I’ve been privileged to cover Major League Baseball for close to 20 years and if my career were to last another 20 years, I might never again see pitching so consistently good as what I saw from the Giants in 2009. Yet in a season that featured Randy Johnson’s 300th victory and Jonathan Sanchez’s no-hitter, the most transcendent pitching performance I witnessed was the Pedro Martinez-Tim Lincecum matchup in Philadelphia on Sept. 3. As a midweek regular-season game, it generated no hype. But had any hype surrounded this classic confrontation between the aging master and the talented wunderkind — and there should have been — the game would have been worth every bit of it. There’s not enough room here to convey just how marvelous this happy collision of two singular pitchers was. Martinez and Lincecum combined to strike out 20, walk one and allow only nine hits while lasting seven innings apiece. Martinez, who shut down the Giants after yielding Eugenio Velez’s leadoff homer, emerged triumphant in a 2-1 Phillies victory. Afterward, the Cy Young winners exchanged verbal bouquets. Martinez: “He reminds me a lot of me, only twice as better at the same (stage).” Lincecum: “I used him as an example of guys who had great careers and put up pretty phenomenal numbers considering their lack of size.” On this night at Citizens Bank Park, nothing was lacking.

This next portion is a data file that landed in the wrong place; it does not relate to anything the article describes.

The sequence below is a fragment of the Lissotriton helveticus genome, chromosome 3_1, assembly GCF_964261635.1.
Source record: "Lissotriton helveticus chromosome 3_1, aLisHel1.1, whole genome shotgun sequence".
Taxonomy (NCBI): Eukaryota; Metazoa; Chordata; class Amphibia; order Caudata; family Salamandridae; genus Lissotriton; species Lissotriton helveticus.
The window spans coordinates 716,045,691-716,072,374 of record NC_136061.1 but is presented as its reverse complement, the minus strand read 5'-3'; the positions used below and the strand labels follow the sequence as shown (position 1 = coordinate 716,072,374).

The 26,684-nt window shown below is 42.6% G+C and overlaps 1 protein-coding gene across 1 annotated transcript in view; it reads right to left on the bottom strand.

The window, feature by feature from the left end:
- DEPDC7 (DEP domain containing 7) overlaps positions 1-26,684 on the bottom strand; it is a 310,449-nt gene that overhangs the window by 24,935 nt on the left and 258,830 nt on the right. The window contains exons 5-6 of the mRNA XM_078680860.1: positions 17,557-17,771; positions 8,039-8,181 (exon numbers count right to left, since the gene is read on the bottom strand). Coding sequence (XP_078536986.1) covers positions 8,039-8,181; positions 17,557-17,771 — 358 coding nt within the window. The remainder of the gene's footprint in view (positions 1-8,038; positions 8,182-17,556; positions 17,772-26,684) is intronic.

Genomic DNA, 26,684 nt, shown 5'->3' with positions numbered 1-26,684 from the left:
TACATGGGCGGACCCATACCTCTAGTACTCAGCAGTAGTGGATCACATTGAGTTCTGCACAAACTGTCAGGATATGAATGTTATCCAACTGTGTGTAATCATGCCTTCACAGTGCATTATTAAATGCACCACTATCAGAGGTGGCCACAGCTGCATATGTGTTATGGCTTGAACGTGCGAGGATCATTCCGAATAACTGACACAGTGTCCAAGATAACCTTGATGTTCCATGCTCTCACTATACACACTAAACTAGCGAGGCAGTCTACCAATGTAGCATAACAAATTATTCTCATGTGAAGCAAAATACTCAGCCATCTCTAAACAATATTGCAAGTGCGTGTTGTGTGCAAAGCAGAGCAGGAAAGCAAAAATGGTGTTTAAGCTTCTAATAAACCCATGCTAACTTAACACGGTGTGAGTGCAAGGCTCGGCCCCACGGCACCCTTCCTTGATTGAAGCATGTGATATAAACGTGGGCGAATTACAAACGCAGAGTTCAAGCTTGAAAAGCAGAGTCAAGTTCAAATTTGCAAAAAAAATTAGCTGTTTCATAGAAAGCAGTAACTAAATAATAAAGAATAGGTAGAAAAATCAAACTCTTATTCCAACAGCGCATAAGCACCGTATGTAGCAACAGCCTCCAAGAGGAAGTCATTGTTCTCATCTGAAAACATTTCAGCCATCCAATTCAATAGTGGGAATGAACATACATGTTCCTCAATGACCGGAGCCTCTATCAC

Patrick SmithBugs and Cranks

It was my buddy’s birthday and I procured us seats behind the plate for the last-place Orioles/last-place Indians game. Nobody cared.

But in the top of the sixth, after lining a single to center off Orioles starter David Hernandez, Cleveland’s Shin-Soo Choo thought he’d take off for second on a 1-2 pitch to Travis Hafner.

The left-handed Hafner swung and missed at a fastball down and in. Baltimore catcher Matt Wieters dug the pitch out and like a lizard snatching a fly on one of those weird Animal Planet shows, fired a perfect shot to shortstop Cesar Izturis to complete the double play.